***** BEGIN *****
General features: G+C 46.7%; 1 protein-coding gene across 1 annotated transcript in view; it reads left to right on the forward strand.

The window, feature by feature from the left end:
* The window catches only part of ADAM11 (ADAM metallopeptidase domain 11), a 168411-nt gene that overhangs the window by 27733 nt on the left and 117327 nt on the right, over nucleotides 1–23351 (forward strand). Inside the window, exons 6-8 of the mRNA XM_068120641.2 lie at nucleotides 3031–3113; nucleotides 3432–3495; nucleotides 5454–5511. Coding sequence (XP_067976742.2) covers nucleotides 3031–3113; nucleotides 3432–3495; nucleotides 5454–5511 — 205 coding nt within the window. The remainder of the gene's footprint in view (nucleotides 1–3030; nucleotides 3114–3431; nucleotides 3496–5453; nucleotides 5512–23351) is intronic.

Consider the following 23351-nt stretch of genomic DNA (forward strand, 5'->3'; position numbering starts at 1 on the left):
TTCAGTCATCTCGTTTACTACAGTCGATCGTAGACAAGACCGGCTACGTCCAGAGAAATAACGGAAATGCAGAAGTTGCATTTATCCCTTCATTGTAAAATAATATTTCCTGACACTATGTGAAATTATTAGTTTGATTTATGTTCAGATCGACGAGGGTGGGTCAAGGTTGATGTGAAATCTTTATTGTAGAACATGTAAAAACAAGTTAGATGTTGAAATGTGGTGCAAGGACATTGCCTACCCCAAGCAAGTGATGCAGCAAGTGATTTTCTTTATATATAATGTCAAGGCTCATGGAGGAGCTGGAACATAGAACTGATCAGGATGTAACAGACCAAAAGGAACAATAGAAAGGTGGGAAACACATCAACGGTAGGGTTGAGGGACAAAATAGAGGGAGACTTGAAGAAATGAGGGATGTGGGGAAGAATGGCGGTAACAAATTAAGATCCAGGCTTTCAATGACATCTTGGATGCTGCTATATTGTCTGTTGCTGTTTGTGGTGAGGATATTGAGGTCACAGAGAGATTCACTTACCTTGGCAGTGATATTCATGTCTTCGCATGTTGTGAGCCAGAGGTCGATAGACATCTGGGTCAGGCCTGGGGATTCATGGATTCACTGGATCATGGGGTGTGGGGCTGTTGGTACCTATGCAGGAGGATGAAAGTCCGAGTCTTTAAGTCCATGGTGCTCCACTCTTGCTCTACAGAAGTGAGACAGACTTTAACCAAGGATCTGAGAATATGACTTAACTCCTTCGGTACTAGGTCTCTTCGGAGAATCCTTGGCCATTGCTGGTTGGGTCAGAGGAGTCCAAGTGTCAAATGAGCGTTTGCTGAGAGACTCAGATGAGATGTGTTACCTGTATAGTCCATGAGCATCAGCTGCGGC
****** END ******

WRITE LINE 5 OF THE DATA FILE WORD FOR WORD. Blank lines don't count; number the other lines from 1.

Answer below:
TTCAGTCATCTCGTTTACTACAGTCGATCGTAGACAAGACCGGCTACGTCCAGAGAAATAACGGAAATGCAGAAGTTGCATTTATCCCTTCATTGTAAAATAATATTTCCTGACACTATGTGAAATTATTAGTTTGATTTATGTTCAGATCGACGAGGGTGGGTCAAGGTTGATGTGAAATCTTTATTGTAGAACATGTAAAAACAAGTTAGATGTTGAAATGTGGTGCAAGGACATTGCCTACCCCAAGCAAGTGATGCAGCAAGTGATTTTCTTTATATATAATGTCAAGGCTCATGGAGGAGCTGGAACATAGAACTGATCAGGATGTAACAGACCAAAAGGAACAATAGAAAGGTGGGAAACACATCAACGGTAGGGTTGAGGGACAAAATAGAGGGAGACTTGAAGAAATGAGGGATGTGGGGAAGAATGGCGGTAACAAATTAAGATCCAGGCTTTCAATGACATCTTGGATGCTGCTATATTGTCTGTTGCTGTTTGTGGTGAGGATATTGAGGTCACAGAGAGATTCACTTACCTTGGCAGTGATATTCATGTCTTCGCATGTTGTGAGCCAGAGGTCGATAGACATCTGGGTCAGGCCTGGGGATTCATGGATTCACTGGATCATGGGGTGTGGGGCTGTTGGTACCTATGCAGGAGGATGAAAGTCCGAGTCTTTAAGTCCATGGTGCTCCACTCTTGCTCTACAGAAGTGAGACAGACTTTAACCAAGGATCTGAGAATATGACTTAACTCCTTCGGTACTAGGTCTCTTCGGAGAATCCTTGGCCATTGCTGGTTGGGTCAGAGGAGTCCAAGTGTCAAATGAGCGTTTGCTGAGAGACTCAGATGAGATGTGTTACCTGTATAGTCCATGAGCATCAGCTGCGGC